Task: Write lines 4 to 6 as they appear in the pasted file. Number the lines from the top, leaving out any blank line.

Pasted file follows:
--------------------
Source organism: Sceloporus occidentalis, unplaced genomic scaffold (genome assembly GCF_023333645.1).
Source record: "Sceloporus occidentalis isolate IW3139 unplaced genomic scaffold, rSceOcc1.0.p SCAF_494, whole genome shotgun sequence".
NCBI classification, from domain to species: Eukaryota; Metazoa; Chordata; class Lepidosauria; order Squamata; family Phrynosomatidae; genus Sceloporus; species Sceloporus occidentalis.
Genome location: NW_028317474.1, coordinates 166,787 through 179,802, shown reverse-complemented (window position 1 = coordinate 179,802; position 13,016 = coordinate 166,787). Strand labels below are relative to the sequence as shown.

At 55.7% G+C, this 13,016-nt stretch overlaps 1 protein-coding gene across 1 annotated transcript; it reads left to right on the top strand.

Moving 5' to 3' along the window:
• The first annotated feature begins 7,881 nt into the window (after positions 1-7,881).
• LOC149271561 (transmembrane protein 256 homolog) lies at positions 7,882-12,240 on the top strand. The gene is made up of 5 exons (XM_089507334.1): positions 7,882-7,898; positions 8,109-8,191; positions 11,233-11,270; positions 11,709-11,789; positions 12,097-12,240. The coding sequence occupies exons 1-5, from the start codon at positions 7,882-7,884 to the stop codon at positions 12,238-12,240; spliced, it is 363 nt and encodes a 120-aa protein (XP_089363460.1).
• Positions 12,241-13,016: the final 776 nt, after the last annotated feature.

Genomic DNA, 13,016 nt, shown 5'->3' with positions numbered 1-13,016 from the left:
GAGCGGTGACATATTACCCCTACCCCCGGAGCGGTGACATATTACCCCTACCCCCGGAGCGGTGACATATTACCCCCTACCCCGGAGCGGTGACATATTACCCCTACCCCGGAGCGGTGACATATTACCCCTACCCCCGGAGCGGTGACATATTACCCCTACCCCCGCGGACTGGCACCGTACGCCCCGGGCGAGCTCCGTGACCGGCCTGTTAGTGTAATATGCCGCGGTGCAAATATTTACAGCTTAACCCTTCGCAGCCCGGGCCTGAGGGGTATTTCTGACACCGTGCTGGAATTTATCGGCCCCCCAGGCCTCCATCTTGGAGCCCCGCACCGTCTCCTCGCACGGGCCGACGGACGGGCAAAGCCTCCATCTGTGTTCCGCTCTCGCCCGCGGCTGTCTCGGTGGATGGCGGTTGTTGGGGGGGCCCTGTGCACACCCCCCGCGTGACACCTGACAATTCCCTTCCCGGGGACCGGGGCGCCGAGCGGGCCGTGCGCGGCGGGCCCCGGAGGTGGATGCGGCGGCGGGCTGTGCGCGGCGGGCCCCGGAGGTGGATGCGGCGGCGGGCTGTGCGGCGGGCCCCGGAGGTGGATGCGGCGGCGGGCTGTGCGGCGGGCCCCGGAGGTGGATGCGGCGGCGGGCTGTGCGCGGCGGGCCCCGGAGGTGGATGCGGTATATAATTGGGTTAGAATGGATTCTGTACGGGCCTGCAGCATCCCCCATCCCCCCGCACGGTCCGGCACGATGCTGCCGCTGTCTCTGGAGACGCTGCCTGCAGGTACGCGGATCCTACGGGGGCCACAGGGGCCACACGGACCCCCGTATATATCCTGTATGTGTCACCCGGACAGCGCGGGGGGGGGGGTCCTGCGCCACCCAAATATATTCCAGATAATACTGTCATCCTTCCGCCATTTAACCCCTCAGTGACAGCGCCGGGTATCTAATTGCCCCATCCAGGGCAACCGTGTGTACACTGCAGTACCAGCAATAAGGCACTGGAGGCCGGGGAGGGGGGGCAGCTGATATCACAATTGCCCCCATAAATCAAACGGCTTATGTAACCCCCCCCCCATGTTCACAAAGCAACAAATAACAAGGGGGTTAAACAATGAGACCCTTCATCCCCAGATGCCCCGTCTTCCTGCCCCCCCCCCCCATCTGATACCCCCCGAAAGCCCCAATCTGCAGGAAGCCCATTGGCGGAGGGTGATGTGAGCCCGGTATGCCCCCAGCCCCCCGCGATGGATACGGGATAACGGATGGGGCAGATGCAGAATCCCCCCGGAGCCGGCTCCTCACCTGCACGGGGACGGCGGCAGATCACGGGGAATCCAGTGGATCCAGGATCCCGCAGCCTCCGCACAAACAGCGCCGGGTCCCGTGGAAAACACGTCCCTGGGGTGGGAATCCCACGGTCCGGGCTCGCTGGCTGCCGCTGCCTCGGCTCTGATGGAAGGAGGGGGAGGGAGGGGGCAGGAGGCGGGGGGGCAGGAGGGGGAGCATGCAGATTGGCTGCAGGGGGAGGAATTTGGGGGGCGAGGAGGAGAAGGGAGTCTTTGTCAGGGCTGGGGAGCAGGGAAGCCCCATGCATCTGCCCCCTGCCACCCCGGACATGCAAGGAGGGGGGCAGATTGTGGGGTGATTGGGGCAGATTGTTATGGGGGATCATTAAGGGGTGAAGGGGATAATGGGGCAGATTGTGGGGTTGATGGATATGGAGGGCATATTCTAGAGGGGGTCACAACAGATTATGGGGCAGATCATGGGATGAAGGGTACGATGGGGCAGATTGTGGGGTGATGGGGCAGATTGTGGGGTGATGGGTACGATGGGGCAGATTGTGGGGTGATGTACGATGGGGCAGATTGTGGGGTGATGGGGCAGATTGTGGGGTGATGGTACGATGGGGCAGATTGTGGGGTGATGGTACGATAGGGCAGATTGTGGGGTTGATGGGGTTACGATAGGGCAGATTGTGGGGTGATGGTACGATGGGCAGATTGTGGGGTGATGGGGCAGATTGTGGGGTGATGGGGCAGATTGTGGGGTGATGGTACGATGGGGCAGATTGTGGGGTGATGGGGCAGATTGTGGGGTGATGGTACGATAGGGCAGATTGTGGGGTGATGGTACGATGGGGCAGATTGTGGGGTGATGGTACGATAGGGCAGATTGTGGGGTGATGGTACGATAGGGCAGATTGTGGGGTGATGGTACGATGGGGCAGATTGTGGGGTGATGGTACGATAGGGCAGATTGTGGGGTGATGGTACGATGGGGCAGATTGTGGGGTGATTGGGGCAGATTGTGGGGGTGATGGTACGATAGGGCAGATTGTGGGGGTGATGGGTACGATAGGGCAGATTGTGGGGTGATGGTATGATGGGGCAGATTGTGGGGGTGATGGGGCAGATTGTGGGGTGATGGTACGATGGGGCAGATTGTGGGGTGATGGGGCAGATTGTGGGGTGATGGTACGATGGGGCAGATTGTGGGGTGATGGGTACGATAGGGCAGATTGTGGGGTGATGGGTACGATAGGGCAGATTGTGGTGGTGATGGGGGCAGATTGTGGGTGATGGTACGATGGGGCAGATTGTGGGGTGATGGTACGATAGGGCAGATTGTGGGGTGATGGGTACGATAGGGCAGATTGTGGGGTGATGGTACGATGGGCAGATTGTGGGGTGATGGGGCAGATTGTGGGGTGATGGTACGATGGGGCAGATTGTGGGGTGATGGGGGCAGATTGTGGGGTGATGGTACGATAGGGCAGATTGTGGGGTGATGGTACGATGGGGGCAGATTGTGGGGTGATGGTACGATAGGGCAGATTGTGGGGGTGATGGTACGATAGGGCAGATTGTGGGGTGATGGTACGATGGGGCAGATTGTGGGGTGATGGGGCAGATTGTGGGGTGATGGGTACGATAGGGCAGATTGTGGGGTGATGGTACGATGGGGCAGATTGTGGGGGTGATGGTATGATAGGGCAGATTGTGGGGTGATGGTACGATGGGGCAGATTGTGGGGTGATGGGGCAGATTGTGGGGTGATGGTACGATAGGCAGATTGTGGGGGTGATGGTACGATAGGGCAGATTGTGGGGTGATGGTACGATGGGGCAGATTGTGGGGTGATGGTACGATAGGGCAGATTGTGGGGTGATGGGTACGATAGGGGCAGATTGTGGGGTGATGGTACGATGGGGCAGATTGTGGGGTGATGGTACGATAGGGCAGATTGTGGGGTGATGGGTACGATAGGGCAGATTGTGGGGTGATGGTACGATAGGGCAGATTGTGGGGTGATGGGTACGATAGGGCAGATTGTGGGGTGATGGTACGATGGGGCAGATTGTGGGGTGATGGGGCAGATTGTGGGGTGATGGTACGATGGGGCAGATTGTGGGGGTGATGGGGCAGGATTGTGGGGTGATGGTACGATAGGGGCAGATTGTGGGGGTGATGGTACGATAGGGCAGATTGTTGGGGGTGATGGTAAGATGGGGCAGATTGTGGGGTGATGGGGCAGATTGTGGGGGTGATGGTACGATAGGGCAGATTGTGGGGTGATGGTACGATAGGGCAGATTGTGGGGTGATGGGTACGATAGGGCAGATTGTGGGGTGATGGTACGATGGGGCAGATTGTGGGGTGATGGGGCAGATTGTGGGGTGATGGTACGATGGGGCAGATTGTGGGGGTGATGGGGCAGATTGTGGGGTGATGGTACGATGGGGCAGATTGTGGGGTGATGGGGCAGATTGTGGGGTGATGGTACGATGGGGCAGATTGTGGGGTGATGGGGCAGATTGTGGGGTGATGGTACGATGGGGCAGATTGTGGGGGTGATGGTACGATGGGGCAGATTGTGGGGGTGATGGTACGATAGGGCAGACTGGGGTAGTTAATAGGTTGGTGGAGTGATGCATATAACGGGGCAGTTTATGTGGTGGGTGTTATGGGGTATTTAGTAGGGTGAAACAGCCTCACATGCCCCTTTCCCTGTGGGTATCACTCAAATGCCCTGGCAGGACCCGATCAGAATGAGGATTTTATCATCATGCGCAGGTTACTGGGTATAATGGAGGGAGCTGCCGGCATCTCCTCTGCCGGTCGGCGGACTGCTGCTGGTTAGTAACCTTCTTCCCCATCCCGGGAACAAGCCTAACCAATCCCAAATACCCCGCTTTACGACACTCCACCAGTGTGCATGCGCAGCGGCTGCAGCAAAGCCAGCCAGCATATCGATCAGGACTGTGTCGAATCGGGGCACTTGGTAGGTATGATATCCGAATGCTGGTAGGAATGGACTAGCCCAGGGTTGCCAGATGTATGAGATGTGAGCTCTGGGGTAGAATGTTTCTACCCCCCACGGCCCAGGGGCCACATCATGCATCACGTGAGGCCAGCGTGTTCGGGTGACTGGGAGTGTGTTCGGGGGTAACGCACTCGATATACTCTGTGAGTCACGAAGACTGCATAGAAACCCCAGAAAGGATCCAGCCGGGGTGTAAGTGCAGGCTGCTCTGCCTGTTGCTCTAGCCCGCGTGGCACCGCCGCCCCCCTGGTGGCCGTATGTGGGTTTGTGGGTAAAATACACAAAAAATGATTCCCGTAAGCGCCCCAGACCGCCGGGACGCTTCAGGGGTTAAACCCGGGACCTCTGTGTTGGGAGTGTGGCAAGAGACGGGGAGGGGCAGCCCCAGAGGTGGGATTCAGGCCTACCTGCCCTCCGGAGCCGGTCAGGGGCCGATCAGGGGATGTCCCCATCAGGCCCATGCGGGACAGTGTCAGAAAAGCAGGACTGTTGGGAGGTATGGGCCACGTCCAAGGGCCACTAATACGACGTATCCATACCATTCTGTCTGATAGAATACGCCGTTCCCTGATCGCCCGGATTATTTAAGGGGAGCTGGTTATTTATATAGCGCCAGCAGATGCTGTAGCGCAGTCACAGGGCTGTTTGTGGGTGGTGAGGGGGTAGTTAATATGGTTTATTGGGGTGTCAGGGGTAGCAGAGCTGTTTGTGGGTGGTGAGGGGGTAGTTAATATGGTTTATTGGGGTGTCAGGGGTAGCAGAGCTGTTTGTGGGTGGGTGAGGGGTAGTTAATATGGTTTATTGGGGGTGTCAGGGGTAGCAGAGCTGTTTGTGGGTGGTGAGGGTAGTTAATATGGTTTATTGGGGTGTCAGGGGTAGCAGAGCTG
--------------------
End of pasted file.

Genome location: NW_028317474.1, coordinates 166,787 through 179,802, shown reverse-complemented (window position 1 = coordinate 179,802; position 13,016 = coordinate 166,787). Strand labels below are relative to the sequence as shown.

At 55.7% G+C, this 13,016-nt stretch overlaps 1 protein-coding gene across 1 annotated transcript; it reads left to right on the top strand.

Moving 5' to 3' along the window: